The Role of Risk Aversion and Lay Risk in the Probabilistic Externality Assessment for Oil Tanker Routes to Europe

The authors of this article describe a new approach for analyzing risk related to oil tanker accidents. To better understand the stochastic nature of the phenomenon, they define three tasks: identifying possible causes of an oil spill, evaluating for each cause of accident the probability that an accident occurs and oil is spilled, and estimating the costs for the public at large of an uncertain accident. The authors describe a case study based on oil spill occurrence probabilities for spills in the Aegean Sea. Using their model, they found the costs of oil spills in the Aegean would range from a low of about 264 million euros to 405 million euros. The authors also compute the “expected value” of these losses, which are based on expert probabilities. They note that risk premiums on these expected costs are not negligible when costs for tourism and fisheries are concerned, but quite small for cases of damages to the natural environment.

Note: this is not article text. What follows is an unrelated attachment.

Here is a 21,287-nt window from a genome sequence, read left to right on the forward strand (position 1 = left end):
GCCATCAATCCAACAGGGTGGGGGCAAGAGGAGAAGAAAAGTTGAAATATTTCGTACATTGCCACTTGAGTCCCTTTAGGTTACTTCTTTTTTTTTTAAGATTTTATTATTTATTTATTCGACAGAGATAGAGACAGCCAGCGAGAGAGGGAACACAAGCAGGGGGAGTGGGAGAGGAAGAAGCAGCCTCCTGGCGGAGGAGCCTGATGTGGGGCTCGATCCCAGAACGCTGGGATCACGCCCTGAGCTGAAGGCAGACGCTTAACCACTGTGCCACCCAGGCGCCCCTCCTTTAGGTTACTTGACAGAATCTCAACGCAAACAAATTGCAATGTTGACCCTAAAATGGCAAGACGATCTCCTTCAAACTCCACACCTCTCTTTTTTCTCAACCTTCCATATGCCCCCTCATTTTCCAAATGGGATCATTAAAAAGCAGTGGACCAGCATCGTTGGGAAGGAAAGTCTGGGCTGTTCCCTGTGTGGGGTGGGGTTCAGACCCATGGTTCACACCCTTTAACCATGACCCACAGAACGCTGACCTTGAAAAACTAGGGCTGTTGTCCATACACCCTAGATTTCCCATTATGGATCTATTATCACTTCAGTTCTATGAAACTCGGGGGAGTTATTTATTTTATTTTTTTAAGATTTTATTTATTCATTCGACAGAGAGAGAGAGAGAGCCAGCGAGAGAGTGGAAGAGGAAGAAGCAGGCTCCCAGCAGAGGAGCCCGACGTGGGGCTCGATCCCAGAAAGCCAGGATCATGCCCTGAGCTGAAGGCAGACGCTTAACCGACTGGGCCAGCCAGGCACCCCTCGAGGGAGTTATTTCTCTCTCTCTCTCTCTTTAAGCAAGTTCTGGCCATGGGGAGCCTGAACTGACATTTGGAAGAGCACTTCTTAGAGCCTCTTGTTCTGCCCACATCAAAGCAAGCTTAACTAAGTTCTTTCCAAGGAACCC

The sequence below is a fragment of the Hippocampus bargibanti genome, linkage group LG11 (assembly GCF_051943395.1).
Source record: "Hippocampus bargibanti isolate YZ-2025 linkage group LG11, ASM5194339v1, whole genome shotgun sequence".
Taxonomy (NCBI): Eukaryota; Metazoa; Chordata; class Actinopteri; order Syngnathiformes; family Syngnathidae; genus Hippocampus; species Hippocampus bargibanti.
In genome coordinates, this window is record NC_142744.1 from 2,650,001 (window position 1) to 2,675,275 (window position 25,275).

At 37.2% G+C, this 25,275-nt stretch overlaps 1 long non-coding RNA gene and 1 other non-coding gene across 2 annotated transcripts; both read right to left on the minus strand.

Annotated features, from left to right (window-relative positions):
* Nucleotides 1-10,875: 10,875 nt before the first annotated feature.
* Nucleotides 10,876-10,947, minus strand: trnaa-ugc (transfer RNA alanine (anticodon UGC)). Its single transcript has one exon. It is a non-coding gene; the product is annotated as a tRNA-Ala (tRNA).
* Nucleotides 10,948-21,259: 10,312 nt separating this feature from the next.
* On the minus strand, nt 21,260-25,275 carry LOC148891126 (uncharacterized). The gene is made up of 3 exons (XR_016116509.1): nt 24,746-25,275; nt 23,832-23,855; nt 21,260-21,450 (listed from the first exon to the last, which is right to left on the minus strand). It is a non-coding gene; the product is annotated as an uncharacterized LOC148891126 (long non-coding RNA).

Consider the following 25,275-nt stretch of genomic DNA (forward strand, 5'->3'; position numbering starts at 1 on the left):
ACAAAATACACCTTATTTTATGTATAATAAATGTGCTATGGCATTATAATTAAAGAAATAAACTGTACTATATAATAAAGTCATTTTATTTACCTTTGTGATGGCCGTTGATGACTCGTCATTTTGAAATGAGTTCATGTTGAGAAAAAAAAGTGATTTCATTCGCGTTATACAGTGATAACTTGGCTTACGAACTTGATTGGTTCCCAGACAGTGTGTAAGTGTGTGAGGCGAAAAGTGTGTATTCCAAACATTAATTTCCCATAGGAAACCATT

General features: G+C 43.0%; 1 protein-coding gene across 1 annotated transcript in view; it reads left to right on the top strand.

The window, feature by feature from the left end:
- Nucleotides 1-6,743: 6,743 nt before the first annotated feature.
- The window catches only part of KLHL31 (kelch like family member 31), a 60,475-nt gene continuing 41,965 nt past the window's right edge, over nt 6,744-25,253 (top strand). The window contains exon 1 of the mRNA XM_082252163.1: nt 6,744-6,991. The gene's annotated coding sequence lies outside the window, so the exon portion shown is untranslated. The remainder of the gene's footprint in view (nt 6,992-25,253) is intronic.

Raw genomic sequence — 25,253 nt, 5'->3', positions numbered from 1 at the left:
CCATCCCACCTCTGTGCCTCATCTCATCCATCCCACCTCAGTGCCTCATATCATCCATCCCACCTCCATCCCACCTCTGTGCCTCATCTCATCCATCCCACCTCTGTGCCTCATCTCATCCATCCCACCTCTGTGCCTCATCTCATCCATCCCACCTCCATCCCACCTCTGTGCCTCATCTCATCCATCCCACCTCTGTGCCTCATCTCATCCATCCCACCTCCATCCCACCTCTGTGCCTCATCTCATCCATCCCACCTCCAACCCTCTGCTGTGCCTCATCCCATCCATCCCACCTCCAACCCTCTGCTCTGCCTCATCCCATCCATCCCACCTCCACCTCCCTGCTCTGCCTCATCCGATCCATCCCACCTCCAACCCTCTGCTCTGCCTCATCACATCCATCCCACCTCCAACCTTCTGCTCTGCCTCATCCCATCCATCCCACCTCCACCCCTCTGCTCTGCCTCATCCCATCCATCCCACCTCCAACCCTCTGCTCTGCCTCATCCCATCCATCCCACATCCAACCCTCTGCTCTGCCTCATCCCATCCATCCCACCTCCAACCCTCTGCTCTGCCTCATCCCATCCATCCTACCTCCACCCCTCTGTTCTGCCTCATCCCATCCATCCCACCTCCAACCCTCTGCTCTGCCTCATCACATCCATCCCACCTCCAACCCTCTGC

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  • Authors:
    • Bigano, Andrea
    • Cassinelli, Mariaester
    • Markandya, Anil
    • Sferra, F
  • Publication Date: 2010-1


  • English

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Filing Info

  • Accession Number: 01150452
  • Record Type: Publication
  • Source Agency: UC Berkeley Transportation Library
  • Files: BTRIS, TRIS
  • Created Date: Feb 4 2010 7:51PM